Getting to Know Our Newest Undergraduate Advisor
Forest Clarke, the newest advisor for the College’s individualized bachelor’s degrees, answers our tough questions. Forest has an undergraduate degree in psychology with a focus on neurocognitive aspects and a graduate degree in educational psychology.
What brought you to CCAPS?
Forest Clarke: I was really just looking for a place I could call home. Especially as a queer person, there are a lot of states that are off the list of possibilities for me, so I thought, well, Minnesota seems to be doing pretty well with that and my best friend happens to live in Minnesota. So I started to look at the possibilities.
I got to the University of Minnesota and loved it. I was actually in another college. I had a number of students who decided to come over to CCAPS, and they really felt like they could design their own path and not be so rigidly set in a path that was designed for them. The more my students talked about that the more I thought, hey, that sounds like a place that I could thrive. I was fortunate enough to be offered a position working with Individualized Degrees, and I couldn’t be happier that I made the move!
What do you enjoy the most about working with students?
Forest: I love being a trusted source of information and expertise for students. I grew up in a place where not many people were pursuing education. For example, my guidance counselor in high school, when I wanted to apply to college, said why would you do that? You're just going to farm like the rest of your family. As much as I value the role of agriculture in our society, that wasn’t the path for me and I knew it. So I had to find my own way to learn about college.
"I think the part I enjoy the most is helping students develop their independence, sense of self, and their problem-solving skills."
I love being that person for students who would not ever discourage them. Instead, I will find ways to help them achieve their goals. I think the part I enjoy the most is helping students develop their independence, sense of self, and their problem-solving skills. I think those things, no matter what the goal ends up being, are the pieces that are going to serve students well no matter where they land. I love being able to help with that.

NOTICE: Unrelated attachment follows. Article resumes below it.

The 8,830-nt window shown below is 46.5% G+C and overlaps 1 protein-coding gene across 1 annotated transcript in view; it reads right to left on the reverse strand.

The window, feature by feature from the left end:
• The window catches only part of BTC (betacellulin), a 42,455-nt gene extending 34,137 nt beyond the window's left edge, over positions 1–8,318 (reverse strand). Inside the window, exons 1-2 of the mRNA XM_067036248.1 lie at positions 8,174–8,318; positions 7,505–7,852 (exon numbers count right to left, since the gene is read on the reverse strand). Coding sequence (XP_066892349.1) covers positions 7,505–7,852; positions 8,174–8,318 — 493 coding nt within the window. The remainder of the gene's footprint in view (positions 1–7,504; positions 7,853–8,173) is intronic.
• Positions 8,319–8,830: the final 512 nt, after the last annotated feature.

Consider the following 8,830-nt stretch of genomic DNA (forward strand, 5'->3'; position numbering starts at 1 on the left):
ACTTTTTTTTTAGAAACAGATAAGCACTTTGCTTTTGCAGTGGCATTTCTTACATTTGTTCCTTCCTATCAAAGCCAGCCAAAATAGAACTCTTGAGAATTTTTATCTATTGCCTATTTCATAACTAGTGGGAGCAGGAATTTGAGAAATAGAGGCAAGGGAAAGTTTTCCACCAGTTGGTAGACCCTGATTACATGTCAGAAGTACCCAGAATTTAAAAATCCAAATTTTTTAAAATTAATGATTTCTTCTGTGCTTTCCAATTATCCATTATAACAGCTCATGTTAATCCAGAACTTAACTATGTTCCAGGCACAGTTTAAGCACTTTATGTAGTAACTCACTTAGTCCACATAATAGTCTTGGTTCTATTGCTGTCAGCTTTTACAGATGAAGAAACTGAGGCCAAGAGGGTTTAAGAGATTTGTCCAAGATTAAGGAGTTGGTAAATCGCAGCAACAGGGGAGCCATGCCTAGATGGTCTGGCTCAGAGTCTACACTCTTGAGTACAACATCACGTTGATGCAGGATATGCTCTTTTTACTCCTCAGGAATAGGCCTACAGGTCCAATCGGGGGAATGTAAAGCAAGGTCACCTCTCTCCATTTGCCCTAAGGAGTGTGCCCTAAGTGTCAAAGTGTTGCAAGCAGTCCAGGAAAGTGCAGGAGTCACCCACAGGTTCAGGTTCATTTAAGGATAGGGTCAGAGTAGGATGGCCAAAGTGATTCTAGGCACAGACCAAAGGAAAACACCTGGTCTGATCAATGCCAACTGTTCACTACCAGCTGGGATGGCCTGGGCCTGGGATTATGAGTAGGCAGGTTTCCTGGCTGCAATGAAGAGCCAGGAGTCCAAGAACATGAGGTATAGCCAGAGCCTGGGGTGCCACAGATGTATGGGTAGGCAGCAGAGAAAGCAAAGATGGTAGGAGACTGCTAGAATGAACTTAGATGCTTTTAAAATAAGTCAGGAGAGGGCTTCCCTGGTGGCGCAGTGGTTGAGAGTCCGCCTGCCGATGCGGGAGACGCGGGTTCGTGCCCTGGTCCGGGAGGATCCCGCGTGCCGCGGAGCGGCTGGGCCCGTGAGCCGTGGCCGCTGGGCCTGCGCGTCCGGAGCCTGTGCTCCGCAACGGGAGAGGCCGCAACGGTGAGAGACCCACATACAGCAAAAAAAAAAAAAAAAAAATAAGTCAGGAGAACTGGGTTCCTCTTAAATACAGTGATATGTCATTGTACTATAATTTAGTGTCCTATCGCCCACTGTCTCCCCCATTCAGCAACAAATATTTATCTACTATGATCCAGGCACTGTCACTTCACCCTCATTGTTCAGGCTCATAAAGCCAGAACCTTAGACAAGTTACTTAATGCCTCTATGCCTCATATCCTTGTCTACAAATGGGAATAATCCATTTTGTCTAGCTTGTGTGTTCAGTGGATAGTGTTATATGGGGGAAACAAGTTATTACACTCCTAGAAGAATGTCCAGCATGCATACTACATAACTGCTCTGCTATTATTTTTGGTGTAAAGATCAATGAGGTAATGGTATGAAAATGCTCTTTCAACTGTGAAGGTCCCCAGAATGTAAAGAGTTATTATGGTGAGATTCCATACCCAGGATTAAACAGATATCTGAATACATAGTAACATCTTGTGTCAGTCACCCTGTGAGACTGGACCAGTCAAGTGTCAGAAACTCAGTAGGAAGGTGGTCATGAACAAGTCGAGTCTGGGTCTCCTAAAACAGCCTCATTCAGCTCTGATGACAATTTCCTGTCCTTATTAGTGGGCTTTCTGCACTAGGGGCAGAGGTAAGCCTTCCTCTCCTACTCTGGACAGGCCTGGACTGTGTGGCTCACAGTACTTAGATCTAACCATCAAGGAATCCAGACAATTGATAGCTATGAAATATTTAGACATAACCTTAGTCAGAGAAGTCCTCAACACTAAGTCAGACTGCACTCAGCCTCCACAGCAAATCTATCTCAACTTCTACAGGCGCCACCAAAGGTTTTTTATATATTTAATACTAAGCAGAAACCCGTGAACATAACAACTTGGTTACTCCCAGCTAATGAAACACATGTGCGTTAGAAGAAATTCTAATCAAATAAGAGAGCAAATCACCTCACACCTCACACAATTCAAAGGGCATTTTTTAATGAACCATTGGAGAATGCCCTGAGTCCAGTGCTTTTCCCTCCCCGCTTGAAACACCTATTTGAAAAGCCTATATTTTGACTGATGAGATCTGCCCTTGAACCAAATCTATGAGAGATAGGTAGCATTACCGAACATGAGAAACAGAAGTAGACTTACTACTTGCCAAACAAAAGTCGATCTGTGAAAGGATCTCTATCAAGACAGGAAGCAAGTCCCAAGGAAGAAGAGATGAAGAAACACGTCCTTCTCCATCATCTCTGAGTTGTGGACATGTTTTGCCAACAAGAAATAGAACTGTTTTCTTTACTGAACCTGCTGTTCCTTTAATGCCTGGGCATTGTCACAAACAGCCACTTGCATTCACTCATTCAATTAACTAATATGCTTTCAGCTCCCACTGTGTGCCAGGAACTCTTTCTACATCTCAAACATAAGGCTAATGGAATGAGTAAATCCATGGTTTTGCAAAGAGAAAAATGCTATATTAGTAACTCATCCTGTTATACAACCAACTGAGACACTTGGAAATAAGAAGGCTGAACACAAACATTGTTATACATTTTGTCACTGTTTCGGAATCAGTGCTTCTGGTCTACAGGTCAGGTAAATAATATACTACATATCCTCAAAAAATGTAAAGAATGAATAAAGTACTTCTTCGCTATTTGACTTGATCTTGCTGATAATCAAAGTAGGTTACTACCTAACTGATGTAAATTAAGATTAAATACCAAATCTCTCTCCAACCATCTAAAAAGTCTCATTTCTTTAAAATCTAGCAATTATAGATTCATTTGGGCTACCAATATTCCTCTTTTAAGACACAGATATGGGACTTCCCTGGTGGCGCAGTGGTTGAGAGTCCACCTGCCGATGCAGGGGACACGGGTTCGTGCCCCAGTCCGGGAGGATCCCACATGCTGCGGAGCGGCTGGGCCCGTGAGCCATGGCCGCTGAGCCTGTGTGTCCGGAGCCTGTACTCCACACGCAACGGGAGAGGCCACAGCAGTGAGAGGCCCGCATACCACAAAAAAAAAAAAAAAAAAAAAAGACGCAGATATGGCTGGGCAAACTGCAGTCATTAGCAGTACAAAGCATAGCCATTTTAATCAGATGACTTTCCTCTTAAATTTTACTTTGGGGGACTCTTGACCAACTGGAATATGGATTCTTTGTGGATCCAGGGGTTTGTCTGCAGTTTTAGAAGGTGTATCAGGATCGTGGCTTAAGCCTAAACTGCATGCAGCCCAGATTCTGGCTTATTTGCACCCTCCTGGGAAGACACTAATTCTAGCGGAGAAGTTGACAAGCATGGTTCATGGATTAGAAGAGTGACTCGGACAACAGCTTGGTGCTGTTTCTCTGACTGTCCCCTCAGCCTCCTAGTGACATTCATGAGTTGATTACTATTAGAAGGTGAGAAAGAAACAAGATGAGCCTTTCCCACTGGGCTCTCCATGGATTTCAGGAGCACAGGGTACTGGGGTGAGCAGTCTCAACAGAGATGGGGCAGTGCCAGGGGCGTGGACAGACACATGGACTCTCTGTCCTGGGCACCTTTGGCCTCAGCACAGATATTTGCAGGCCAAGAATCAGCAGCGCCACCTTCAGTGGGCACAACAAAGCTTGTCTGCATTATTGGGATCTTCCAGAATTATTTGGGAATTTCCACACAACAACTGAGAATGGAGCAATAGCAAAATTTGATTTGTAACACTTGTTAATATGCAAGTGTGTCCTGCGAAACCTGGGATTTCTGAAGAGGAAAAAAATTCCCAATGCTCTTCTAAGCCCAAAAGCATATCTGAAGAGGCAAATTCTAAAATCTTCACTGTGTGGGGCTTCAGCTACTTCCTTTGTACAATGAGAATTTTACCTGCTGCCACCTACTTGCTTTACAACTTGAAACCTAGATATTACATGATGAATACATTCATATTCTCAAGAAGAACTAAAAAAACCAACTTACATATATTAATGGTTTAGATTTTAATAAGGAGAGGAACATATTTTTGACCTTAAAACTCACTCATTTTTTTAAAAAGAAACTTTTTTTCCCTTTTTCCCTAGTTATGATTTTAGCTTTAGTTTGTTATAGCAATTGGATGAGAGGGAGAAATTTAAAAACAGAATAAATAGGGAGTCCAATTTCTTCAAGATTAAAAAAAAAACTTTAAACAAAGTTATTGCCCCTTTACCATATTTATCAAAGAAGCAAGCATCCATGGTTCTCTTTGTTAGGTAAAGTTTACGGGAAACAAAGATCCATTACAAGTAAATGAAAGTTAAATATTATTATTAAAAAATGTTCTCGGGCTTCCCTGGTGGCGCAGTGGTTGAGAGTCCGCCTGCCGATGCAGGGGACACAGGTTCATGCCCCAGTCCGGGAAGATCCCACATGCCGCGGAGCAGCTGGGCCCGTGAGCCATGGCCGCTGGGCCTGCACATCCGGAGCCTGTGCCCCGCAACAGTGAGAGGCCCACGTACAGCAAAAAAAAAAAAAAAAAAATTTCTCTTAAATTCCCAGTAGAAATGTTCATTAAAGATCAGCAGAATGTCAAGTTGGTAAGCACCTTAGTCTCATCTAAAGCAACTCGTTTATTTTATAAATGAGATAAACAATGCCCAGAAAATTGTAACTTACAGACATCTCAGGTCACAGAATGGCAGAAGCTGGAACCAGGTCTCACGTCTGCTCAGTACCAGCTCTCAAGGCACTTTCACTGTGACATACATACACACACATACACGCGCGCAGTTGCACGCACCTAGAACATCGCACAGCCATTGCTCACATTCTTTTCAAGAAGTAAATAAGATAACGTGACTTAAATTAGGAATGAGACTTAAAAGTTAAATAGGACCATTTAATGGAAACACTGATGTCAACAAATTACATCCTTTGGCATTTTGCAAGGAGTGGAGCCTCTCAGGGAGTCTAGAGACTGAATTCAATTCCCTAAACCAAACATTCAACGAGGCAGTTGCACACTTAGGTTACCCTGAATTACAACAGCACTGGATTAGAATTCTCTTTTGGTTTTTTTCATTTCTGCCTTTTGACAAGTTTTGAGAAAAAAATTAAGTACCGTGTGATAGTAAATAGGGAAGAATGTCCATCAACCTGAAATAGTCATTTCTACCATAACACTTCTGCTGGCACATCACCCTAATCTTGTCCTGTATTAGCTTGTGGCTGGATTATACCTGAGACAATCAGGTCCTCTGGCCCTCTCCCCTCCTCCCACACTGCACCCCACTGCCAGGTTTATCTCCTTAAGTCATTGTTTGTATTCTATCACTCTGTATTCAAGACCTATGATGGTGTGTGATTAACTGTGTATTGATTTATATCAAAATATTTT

How did you find your way to this kind of work?
Forest: I was on track to be a therapist before graduate school. I worked for a year in a domestic violence prevention organization, and while I felt fulfilled in a lot of ways, I also felt really overwhelmed. So I was looking for ways that I could still be helpful and dig into the development of people and be really supportive.
Beyond that, I started to think about my own educational journey and that getting an education was changing the trajectory of my life. Education can be a ticket for folks to have a life that they never imagined. Higher education shouldn’t be a choice for some people but not others, and I felt like that was happening a little too much, and I wanted to try to be a part of the solution.
What do you wish you knew as an undergraduate?
Forest: I didn't understand that there was so much support available. I knew that advisors helped me with getting into classes, but I had no idea the sort of breadth of expertise they had and how helpful they could be. I wish I knew that I could trust those folks and that they were there for my benefit.
What kind of advice would you give to students coming to CCAPS?
Forest: There is not a definable right or wrong time (to return to school), but whenever that is, there is going to be support available. The piece of advice I would have for anybody—whether they’re transferring in or they've been out of college for ten years—is that they just need to understand the why of what they're doing. That is just going to serve as a better source of motivation and inspiration than anything that I'm going to say or any faculty is going to say. That kind of inherent belief in understanding of self and path is just going to be something that nobody else can replicate.
What do you like to do in your spare time?
Forest: If I could be a professional student, that's what I would do. If I had it all paid for or won the lottery, I would just keep taking classes. Since that's not the case, I read tons of books to absorb information just because I'm interested in it. I love the state parks in Minnesota, they're just so gorgeous, and there are so many options.
I also love to play a lot of video games. That is something I thought I would eventually stop just because of how people talked about it when I was younger. I find it connects me with students. We talk about games we play. You don't have to give up your hobbies just because you're a working adult!
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